Apple inches its ecosystem forward. Beneath the pomp and the adoring crowd was a series of updates to Apple core platforms which inched the iOS ecosystem forward but, in reality, did very little other than keep pace with its competitors.
The main updates included:
First, iPadOS: This sounds like a fork of iOS, but it is the same code with some extra functionality that comes to life only in this product category.
This functionality includes improvements to slide over, split view and a new easy way to copy, paste and undo.
It also enables thumb drives and cameras to be connected via the USB C socket.
However, it stopped short of mouse support and full-fat Office meaning that to get real work done, laptops and PCs will still be required.
Second, iTunes: which is being split up due to the fact that it has grown so large that it has become somewhat cumbersome.
This will be split into Apple Music, Podcasts and Apple TV with device syncing being affected via Finder on the Mac.
This will result in a small change for a few users as syncing to Macs is fairly rare these days and does not represent the seismic shift that many articles are implying.
Third, Mac Pro: Apple spent a lot of time launching a hugely expensive computer that almost no one is going to buy.
The new Mac Pro is a hugely powerful beast aimed at professional film and music makers that starts at an eye-watering $5,999.
The crowd loved it but its relevance to advancing the appeal of the iOS ecosystem over its competitors is zero.
Fourth, cross-device: was pretty much the only improvement that will improve the appeal of the ecosystem.
Here Apple launched a series of improvements to AirPods, HomePod, Siri, Apple Watch and the App Store that improve the ability of Apple devices to work together.
For example, the App Store has been extended to the Apple Watch and audio sharing has been enabled across different Apple devices that can play music.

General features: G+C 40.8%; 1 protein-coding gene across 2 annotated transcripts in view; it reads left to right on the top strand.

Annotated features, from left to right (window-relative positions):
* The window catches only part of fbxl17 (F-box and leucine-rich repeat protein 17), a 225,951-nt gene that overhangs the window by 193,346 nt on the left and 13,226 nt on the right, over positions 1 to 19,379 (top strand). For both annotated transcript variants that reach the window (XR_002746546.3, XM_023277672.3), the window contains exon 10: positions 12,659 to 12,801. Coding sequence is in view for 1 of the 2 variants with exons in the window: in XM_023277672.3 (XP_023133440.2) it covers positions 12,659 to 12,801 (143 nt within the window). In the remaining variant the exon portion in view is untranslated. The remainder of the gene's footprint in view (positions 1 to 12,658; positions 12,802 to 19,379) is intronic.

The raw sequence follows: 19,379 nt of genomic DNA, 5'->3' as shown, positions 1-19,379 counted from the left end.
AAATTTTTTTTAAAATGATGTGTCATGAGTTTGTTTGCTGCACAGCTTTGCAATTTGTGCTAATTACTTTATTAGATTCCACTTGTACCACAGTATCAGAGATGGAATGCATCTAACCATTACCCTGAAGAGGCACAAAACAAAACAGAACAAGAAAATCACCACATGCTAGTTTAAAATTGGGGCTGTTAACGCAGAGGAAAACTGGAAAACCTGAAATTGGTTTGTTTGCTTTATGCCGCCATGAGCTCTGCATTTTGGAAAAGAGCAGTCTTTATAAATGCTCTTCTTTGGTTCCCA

Fifth, privacy and security: Apple did not miss a trick in banging this drum much to the delight of the crowd.
However, whether real users really care remains an open question.
Siri now has the ability to recognise different users and surface their preference in tvOS, on HomePod or Apple Music but the computation is done on the device and not in the cloud.
HomeKit functionality has also been extended to routers which secures smart home device from attack and also ensures that any security camera footage that is stored in the cloud is encrypted and invisible to anyone but the user.
This is of some value to iOS ecosystem users, but the evidence so far suggests that most users do not care that much.
Facebook has suffered a large number of breaches and scandals in the last 18 months but Q1 19 results show that users have not deleted their accounts and advertisers are still using the platform to sell their wares.
Taken into context with the developer conferences of Google, Facebook and others, it is clear that innovation is rapidly slowing down.
Many of these updates merely keep pace with where its competitors have gone, but crucially Apple can enable them for the vast majority of its users very quickly.
It takes about 90 days for Apple to update all of its ecosystem devices to the latest version but Google needs 6 years or more to accomplish the same feat.
This is a major reason why the user experience on iOS remains more consistent and of a higher quality, underpinning Apple’s ability to charge a big premium for its devices.
With Google unable or unwilling to meaningfully fix this problem, Apple’s ability to continue earning that premium remains unchallenged.
Hence, the outlook for cash generation and margin remains very good leaving growth as the only real problem.
It is this outlook that has weakened the share price and the valuation which makes it a much better place to invest as opposed to the very exciting but clearly overvalued new listings like Uber and Lyft.